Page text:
Imagine if the decision is whether to require all requisition line items to have a required commodity tree selection. A TBO of ‘increase reporting capabilities’ would mean the answer is "definitely". A TBO of ‘streamlining the user experience’ would likely make the answer "no".

A key part of strong TBOs is whether you can define success and report off of it to show data-driven evidence that you were successful. Continuing the example above, increasing reporting capabilities can be demonstrated at the end by the types of reports you can generate, how much time it takes to clean up the data, or new insights that can be gleaned.

Transformation can get off the rails quickly if you don’t keep your eye on the prize. Target Business Outcomes not only ensure you know what your end goal is, it helps you make decisions all along the way.

As I turn 40 and another decade comes and goes, I am starting to flash back to the various trends of past. Of course being a fashionista I reminisce of the fabrics and styles of the 80’s with big hair, fluorescent spandex, and shoulder pads to the now skinny jeans, animal prints, and suits for women. You can buy all of your clothes online from all over the world without ever leaving your house; although where is the fun in that compared to a shopping spree like Julie Roberts in her 90’s classic Pretty Woman.

Another area of interest to be both socially and professionally is the shift and innovation of Communications and the technology supporting it. Remember in the 90’s in high school when you would send coded messages to your friends, like 07734 for hello, 143 I love you, or 121 I need to talk. Then you would have to find a payphone to actually make sense of it or to talk to the person. Today, nobody texts in full sentences and all messages are full of emoji’s and acronyms that most people pre- my generation have no clue what they mean or at least how to respond to them. We look for ways to express ourselves or communicate without every talking or being present. It is amazing how far we have come and at the same time a little scary but exciting for where we are going.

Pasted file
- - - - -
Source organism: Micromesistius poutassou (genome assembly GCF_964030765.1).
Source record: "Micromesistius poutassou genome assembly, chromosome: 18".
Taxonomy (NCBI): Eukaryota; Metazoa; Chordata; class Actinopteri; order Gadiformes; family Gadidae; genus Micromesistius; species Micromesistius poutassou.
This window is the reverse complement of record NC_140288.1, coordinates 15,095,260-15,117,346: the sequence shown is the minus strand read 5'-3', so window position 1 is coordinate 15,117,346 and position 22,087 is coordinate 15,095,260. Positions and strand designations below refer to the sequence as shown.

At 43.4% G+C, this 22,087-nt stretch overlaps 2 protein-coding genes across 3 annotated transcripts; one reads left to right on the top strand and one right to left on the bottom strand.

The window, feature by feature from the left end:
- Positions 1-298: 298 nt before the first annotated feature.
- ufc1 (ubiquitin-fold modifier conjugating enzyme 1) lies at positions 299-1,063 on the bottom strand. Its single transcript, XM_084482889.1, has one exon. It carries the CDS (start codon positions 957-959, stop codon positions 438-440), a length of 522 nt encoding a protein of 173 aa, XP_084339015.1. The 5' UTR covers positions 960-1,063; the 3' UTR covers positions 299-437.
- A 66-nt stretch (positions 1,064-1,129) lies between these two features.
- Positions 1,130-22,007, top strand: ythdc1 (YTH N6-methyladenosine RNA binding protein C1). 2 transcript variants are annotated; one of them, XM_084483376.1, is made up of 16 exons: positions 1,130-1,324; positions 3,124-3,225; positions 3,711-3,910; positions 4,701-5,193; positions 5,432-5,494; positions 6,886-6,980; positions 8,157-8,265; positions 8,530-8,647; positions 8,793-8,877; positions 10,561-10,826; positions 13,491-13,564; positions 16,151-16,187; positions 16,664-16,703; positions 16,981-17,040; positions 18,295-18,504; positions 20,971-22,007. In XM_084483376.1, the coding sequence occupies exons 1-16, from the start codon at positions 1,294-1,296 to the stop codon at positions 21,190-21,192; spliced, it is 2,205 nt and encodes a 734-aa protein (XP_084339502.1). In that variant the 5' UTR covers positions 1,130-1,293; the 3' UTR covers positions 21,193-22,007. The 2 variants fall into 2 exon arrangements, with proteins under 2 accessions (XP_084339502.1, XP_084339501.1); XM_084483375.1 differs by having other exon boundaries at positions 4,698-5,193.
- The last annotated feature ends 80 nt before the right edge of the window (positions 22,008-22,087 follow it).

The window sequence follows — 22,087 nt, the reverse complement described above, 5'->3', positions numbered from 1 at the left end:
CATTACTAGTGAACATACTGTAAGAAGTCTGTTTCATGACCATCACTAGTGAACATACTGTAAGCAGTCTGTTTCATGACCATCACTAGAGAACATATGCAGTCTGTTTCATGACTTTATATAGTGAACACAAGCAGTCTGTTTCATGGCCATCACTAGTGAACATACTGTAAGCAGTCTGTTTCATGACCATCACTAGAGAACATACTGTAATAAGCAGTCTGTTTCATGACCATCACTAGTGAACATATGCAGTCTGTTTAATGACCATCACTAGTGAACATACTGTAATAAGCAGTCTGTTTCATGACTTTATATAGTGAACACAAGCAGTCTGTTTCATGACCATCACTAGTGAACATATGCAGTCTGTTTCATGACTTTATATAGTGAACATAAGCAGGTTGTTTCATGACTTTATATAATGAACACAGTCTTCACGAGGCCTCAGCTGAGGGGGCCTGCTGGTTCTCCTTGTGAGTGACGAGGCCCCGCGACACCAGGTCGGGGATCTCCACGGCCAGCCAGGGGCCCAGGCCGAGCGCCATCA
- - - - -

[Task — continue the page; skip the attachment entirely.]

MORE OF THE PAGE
Here is reminder of what Generation X might remember from our past and a highlight of what is to come:


The first 1G cellular systems were created in the early 80’s by Nordic Mobile Telephone. I remember my dad had this big wired phone in the car, probably like 10-12 inches, with big buttons and pretty obnoxious to use. Of course I thought we were so cool and I pretended to call my friends from it all the time!

In January of 1983 the Internet was born with network control protocol standards changing to TCP/IP, Transmission Control Protocol/Internet Protocol. Of course, we did not have our first computer in my house until the late 90’s.


A wireless revolution emerged bringing with it cell phones, pagers, wireless computer networks and wireless Internet, with the technology shifting from analog to digital. This really opened the flood gates for how people connected with one another. For me, the impact was mostly around improving my ability to do research for school work, explore the world outside of text books, and expedite writing papers. Up until that point I was using an old electric typewriter with a very small screen and a horrible correction function.

For scientists and other worldly off the beaten path traveler, the late 90’s produced satellite mobile phones allowing its user to pretty much use the phone all over the Earth with no disruption from covered cell towers. So if you are stuck in the North Pole this holiday, you should be ok if you brought your sat phone with you!